Tuesday, February 26, 2013

Hath God Said?

       We're working through a really excellent DVD series on Wednesday nights at church - Dust To Glory, it's called. The Story of the Bible, and God's plan for all of humanity.

       Last week we learned about the Fall of the first man and first woman from their place in the paradise of Eden, all because they were hungering for sovereignty, and self-rule. And there was this one point Dr Sproul made that just really stood out to me even more than all the rest. . .

       The first sin was an attack on the Word of God. "Hath God said...?" Satan asked, even though he knew very well what the answer was. "You will not die," the Serpent assured Eve. "You will not die. You will not die."

       That message is eerily familiar in our society today. "You will not die. You will not die. Because God loves everyone unconditionally."

       Where do we hear this message the most often? Sadly, it's in the one place where we should never hear the Word of God disputed: It's in our churches. It's too uncomfortable for people to talk about death and judgement. So, they chop out the hard-to-deal-with parts of the Bible, and focus only on the love. This "unconditional" love for everybody in the world completely undermines Christ's Passion for us. What is the point of Him suffering anguish, despised and rejected, if we were not doomed to Hell in the first place? We are told that we will not die --- not because Christ has ransomed us --- but because God didn't really mean what He said about Hell, and death, and all that; because we are "good" people and we don't deserve death.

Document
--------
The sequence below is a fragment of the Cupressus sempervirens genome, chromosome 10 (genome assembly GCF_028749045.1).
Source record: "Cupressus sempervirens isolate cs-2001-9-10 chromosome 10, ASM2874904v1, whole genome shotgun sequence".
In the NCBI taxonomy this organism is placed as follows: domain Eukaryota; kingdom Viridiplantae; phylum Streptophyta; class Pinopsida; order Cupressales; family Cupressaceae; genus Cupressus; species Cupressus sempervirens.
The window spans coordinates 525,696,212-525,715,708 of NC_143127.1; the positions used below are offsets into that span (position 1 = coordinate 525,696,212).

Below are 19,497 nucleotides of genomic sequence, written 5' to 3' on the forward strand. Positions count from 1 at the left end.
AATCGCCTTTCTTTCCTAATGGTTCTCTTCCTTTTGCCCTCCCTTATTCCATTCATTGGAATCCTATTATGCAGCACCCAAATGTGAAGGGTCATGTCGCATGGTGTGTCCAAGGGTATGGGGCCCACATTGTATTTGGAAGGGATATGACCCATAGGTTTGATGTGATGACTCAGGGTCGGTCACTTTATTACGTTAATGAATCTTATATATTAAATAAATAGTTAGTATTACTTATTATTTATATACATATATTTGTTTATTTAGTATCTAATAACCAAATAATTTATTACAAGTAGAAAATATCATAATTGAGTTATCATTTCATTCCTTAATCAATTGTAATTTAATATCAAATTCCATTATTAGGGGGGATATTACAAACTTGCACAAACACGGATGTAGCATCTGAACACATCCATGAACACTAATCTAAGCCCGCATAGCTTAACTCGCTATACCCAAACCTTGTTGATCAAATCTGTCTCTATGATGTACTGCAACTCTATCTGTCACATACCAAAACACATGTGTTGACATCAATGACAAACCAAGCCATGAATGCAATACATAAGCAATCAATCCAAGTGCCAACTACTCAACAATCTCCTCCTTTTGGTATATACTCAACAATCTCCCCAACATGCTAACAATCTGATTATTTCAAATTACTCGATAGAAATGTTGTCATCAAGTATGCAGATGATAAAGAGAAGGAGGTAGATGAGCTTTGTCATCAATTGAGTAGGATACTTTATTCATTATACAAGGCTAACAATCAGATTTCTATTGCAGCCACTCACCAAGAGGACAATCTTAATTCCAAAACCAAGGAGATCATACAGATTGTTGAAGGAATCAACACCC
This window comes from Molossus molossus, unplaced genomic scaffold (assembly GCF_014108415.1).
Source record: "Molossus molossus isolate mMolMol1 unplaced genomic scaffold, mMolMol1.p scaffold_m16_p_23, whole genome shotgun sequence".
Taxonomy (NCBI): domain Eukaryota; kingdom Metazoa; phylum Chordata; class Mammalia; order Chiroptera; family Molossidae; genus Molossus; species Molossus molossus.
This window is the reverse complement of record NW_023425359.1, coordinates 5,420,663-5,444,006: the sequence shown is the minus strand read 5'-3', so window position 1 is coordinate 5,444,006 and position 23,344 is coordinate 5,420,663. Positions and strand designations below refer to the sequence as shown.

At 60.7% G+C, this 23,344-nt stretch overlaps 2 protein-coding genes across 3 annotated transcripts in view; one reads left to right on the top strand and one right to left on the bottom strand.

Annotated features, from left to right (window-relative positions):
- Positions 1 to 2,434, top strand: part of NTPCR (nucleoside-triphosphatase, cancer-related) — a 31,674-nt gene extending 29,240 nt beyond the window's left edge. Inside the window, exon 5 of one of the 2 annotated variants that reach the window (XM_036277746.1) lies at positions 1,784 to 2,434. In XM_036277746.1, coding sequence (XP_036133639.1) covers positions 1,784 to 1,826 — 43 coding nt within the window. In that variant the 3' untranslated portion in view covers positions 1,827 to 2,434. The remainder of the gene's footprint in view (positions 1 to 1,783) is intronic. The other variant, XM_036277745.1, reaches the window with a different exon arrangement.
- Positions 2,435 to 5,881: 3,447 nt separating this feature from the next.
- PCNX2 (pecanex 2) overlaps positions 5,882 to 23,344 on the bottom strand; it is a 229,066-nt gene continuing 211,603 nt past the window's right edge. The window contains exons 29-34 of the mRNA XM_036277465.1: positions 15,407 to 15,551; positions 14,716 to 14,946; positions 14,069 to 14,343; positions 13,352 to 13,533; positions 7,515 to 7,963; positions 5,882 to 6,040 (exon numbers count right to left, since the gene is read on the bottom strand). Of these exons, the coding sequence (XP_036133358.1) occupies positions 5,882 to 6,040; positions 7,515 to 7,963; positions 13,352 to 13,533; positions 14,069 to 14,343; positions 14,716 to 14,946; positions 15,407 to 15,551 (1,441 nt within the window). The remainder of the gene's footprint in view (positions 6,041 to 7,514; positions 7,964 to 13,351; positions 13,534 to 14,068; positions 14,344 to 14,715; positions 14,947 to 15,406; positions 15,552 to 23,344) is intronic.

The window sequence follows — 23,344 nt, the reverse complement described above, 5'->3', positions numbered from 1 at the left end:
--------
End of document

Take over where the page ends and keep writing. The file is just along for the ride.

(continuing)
The Church is, most often unknowingly, repeating the very first lie that was ever told. They are spreading the disease of doubt through the congregations. And Satan is chuckling to himself, because that old temptation - the one that began in the garden with a piece of forbidden fruit - is still very much alive.

       People are still hungering for that sovereignty, and we, as humans, are tempted to believe almost anything that will reinforce our authority, even if it diminishes the authority of God's Word.

       Adam and Eve trampled on their beautiful role as God's image-bearers, when they believed the Serpent and bit into that fruit. Then it was, that they realized their nakedness, their shame, and they ran away. They tried to hide themselves from God. And the rest of scripture; the rest of the Story, is about a Creator pursuing His prodigal creation. It's about God coming for us, even when we don't want to be found.

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